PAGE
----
I got this gun because it's cute

Fears & Myths Dispelled: “I got this gun because it’s cute!”

April 25, 2016 0 Comments

I got this gun because it’s cute

In this series, I am continuing to dispel common fears and myths that some ladies (all folks really) have about owning a firearm and carrying concealed. So many ladies that I instruct are SCARED of this tool. So as we continue this series on common firearm fears and myths keep an open mind.

First, let’s recap the list:

  1. “I don’t want to have it in the house; I have kids here.”
  2. “I don’t need a holster if I carry in my purse.”
  3. “I plan on carrying a revolver because they’re small.”
  4. “I carry a .22 because I am faster and more people are killed by a .22 than any other caliber statistically.” / “I thought anything bigger than a .22 caliber would be too hard to shoot.”
  5. “I got it because it’s cute.”
  6. “I don’t know anything about guns.”
  7. “I don’t keep the gun loaded in the house.”
  8. “My husband carries so I don’t need too.”
  9. “I just went with what the guy at the gun store suggested.”
  10. “My boobs are too big; they get in the way of shooting.”

As we continue this series we’re going to talk about the mindset behind ladies and firearms! Firearms are powerful tools and demand respect. They’re not toys, a status symbol or even a symbol of our awesomeness or independence and empowerment as women. They’re tools that need to be taken seriously. They’re tools that have a command presence.

In this article I am going to seemingly “bash” a few common practices of ladies in the firearms community, or training and the women and weapons circles. Please don’t take offence to these. I’m simply trying to make your wheels turn so you can find your reasoning to do WHAT you do and WHY you do it. All conceal carriers need to have a reason or methodology for WHY they do what they do. Let’s talk about why we do what we do. It’s not an accessory we put on, it’s a life style choice we make with intent and purpose.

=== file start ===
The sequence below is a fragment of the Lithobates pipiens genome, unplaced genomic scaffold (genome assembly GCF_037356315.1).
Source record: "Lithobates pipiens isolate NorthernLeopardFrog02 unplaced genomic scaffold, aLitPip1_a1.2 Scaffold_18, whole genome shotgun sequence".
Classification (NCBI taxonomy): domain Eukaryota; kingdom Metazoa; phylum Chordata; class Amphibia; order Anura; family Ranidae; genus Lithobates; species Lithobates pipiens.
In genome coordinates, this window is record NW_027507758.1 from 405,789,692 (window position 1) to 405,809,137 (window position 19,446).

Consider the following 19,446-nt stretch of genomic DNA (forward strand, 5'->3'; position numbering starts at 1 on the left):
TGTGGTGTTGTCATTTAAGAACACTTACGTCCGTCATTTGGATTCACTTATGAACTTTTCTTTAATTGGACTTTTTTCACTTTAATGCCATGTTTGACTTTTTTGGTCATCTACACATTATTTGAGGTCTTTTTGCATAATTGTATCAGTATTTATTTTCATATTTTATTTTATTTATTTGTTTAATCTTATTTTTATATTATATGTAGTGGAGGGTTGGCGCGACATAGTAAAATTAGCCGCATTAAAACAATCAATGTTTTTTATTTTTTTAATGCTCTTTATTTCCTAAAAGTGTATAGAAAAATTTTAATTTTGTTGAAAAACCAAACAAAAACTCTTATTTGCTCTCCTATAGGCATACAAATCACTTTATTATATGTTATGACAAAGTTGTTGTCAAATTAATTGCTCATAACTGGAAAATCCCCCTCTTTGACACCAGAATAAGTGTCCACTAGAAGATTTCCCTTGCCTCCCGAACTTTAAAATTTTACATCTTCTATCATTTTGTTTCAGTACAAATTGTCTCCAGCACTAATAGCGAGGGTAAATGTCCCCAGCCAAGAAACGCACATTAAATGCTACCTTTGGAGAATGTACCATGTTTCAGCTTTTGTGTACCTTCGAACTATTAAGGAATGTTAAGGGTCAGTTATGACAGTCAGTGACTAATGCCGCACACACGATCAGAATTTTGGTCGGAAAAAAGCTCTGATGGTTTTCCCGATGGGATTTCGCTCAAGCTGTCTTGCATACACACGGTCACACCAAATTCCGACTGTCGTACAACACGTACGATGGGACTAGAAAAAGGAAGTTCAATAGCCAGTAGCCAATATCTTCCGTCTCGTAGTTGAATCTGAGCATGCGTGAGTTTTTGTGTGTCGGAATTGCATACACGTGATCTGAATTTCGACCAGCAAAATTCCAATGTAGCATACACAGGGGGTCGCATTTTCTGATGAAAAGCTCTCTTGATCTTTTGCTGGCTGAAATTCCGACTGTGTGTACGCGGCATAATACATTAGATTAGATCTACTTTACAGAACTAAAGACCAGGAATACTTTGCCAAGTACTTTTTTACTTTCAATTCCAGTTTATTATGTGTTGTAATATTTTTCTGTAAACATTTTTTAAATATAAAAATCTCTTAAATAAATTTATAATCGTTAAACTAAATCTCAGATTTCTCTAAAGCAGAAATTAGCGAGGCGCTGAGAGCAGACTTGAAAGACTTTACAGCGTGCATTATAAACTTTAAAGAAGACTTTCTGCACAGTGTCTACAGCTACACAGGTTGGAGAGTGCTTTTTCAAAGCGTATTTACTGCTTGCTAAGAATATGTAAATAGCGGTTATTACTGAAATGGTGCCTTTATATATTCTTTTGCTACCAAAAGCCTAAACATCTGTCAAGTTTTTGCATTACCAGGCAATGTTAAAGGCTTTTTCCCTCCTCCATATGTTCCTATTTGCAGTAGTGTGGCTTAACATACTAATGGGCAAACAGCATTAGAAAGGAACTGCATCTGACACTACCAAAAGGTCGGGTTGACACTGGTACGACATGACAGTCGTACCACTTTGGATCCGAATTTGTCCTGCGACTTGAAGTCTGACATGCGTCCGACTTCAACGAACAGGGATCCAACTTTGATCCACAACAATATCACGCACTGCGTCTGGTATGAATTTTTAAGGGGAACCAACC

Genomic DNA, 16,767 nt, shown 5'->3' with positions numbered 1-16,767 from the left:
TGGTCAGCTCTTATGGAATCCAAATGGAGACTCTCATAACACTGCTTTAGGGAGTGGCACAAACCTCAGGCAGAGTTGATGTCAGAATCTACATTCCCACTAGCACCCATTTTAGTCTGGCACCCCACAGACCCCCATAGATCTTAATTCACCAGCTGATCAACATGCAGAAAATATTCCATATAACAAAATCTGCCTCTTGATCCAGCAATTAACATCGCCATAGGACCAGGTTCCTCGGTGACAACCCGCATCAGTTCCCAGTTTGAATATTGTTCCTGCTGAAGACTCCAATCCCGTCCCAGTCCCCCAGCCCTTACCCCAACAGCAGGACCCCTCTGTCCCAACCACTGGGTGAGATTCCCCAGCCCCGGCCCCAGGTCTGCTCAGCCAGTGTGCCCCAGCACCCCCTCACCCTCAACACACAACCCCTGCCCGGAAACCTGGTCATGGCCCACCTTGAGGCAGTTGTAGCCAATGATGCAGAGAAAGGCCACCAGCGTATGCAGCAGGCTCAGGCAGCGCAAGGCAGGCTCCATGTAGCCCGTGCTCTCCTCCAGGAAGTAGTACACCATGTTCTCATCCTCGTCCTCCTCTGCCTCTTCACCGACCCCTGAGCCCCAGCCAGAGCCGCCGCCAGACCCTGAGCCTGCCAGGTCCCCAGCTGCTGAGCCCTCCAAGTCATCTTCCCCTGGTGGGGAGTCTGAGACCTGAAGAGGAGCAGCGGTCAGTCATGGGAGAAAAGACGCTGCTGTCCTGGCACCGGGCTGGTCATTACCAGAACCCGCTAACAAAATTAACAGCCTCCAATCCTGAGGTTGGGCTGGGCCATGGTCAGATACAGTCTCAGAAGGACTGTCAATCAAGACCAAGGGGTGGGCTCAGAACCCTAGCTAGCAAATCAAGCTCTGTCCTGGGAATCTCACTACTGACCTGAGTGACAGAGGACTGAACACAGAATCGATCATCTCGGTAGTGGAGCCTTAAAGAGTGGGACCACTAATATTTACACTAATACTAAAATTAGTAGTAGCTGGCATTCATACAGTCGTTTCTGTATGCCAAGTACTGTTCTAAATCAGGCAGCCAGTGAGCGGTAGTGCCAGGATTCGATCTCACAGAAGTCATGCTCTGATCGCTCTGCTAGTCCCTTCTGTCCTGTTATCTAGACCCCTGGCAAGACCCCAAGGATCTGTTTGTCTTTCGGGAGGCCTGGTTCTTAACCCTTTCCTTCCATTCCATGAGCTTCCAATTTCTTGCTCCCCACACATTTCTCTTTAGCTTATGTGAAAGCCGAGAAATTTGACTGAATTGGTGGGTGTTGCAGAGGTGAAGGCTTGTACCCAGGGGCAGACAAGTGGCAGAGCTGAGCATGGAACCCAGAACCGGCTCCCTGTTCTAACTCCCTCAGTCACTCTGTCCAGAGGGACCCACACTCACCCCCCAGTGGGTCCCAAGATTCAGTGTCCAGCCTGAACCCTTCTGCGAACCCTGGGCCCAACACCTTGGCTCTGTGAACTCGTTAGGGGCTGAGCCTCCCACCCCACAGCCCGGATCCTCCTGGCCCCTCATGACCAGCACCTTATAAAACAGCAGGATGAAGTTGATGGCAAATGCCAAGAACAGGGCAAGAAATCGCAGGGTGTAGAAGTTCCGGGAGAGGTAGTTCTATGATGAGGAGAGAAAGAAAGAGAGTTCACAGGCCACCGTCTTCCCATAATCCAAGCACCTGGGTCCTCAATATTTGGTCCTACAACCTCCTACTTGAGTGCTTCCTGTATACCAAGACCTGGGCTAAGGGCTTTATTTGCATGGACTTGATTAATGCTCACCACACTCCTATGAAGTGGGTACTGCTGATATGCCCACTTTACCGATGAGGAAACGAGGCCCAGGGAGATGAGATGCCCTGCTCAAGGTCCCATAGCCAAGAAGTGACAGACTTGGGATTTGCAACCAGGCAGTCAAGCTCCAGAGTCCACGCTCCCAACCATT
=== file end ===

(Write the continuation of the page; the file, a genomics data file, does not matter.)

First, if you want to be taken seriously in the professional gun-fighters community, you need to use what the professionals use. Type in the words “operators”, “tactical”, “gun fighters” on Pinterest and see what kind of pictures pop up. Guys in tactical gear with black gun. Sure they might be tricked out with optics, magazine extenders, and maybe new sites, or lights and lasers. There is a reason that the professionals use those kinds of firearms. If you want to be taken seriously, you need to use the serious firearms and keep them looking serious. If you want to be taken seriously, make them look like what the professionals use. I don’t know about you, but I’ve never seen a professional operator with a pink leopard print handgun or bedazzled purple cheetah print holster. There’s a reason for that. It doesn’t matter how pretty your firearm is or how shiny your holster is if you can’t shoot, you can have all the pretty gear in the world and you won’t be taken seriously. What you have is not near as important as how to perform. Skill is everything. Just like we talked about in the 4th installment of this serious about calibers, how you shoot isn’t near as important as what you shoot. Remember this.